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- Global Biodiversity Information Facility. Accessed November 19, 2007. http://www.gbif.org Mediated distribution data from 9 providers.
Accessed through GBIF Data Portal November 19, 2007:
- Berkeley Natural History Museums, University and Jepson Herbaria DiGIR provider
- Oregon State University, Vascular Plant Collection
- USDA PLANTS, USDA PLANTS Database
- University of Washington Burke Museum, Vascular Plant Collection - University of Washington Herbarium
- Utah Valley State College
- , Utah Valley State College Herbarium
- Biodiversity Heritage Library NamebankID: 2658627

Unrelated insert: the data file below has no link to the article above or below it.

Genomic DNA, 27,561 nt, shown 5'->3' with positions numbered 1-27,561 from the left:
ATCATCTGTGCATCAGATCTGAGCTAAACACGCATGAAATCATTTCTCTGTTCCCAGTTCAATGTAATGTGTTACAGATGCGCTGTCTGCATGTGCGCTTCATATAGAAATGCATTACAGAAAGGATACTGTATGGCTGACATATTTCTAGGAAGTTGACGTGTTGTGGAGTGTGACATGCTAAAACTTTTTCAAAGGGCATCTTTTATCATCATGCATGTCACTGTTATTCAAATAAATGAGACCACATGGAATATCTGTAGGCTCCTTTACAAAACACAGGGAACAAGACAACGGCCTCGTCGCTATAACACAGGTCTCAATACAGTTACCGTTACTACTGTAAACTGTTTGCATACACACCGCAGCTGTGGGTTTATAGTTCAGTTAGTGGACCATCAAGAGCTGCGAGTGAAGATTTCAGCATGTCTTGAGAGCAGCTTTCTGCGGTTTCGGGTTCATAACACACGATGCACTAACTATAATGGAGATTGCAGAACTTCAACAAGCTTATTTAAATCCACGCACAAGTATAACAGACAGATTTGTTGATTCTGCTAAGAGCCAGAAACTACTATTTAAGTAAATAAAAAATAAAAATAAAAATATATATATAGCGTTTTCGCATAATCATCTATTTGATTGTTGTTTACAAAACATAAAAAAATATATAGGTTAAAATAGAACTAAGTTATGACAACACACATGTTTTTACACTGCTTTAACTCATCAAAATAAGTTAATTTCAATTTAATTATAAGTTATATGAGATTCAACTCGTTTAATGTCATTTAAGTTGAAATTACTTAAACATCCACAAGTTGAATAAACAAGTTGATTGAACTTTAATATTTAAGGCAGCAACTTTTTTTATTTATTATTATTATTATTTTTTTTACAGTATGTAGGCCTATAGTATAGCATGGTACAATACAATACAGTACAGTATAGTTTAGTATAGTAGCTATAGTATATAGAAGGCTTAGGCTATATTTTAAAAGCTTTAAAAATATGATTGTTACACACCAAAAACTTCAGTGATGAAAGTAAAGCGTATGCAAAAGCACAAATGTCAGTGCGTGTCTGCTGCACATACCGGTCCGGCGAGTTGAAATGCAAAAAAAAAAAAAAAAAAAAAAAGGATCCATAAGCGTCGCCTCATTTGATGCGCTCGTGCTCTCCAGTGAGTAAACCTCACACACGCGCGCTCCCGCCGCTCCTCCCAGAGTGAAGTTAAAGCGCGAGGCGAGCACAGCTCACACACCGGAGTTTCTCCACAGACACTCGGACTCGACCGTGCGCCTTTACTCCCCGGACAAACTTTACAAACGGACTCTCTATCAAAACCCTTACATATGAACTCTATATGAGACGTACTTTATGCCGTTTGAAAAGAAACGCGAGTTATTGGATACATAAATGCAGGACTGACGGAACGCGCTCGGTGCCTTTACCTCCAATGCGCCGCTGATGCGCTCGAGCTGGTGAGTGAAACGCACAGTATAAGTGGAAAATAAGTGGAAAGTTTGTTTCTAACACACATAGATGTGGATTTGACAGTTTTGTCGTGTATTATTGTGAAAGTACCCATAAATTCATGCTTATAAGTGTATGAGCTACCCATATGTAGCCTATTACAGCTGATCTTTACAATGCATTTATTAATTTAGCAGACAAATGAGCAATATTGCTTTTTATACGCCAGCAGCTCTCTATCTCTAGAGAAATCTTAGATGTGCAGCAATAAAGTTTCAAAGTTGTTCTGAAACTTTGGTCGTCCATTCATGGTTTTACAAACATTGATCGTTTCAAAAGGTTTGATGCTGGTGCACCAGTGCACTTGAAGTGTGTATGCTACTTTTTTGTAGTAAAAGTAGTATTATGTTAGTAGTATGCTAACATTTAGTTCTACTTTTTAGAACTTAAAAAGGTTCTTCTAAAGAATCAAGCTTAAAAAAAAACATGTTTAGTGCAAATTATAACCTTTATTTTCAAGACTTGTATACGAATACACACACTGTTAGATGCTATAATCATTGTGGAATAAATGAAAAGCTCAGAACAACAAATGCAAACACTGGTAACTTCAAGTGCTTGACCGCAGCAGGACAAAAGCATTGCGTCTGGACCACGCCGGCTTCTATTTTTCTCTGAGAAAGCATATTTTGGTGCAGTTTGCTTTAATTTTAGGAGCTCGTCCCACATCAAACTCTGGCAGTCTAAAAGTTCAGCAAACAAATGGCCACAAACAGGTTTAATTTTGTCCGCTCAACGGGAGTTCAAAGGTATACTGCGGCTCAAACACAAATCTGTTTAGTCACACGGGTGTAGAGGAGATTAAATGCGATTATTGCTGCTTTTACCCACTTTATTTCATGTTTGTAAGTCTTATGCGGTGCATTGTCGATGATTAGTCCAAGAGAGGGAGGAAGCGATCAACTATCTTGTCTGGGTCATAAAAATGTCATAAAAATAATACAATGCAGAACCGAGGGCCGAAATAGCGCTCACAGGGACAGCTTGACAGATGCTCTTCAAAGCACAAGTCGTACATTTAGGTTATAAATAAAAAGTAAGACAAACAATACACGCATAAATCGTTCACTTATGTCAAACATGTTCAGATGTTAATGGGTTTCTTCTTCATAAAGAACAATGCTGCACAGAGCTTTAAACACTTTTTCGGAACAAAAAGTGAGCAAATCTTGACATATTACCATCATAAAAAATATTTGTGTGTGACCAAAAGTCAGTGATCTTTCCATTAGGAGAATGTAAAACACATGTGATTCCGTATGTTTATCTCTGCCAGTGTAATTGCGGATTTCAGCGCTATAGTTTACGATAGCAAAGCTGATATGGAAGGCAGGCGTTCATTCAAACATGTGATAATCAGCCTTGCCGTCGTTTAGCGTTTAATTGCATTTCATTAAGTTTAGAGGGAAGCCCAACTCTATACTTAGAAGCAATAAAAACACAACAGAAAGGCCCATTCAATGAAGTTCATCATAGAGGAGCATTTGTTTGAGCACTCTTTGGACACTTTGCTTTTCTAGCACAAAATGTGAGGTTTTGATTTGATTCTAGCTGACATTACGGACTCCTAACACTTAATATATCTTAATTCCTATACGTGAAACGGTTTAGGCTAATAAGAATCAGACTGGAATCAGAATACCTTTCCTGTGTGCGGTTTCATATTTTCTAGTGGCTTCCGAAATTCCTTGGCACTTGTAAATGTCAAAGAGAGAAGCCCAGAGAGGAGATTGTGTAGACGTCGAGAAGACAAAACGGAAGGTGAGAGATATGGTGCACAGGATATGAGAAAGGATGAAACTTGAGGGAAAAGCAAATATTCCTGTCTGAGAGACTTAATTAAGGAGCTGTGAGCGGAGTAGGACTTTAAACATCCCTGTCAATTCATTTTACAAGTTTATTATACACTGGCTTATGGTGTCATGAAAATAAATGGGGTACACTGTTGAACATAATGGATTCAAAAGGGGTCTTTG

- Catalogue of Life Accepted Name Code: ITS-37465
- Global Biodiversity Information Facility Taxonkey: 13749560
- Globally Unique Identifier: urn:lsid:ipni.org:names:210624-1
- Integrated Taxonomic Information System (ITIS) Taxonomic Serial Number (TSN): 37465
- Natural Heritage Network Species Identifier: PDAST470P0
- U.S.D.A. Plant Symbol: GRSQI GRNA
- Zipcode Zoo Species Identifier: 41259
- John L. Strother, Mark A. Wetter "Grindelia". in Flora of North America Vol. 20 Page 6,7, 8, 9, 12, 14, 89, 424, 425, 438. Oxford University Press. Online at EFloras.org. [back]
- Mean = 979.210 meters (3,212.631 feet), Standard Deviation = 496.370 based on 195 observations. Altitude information for each observation from British Oceanographic Data Centre. [back]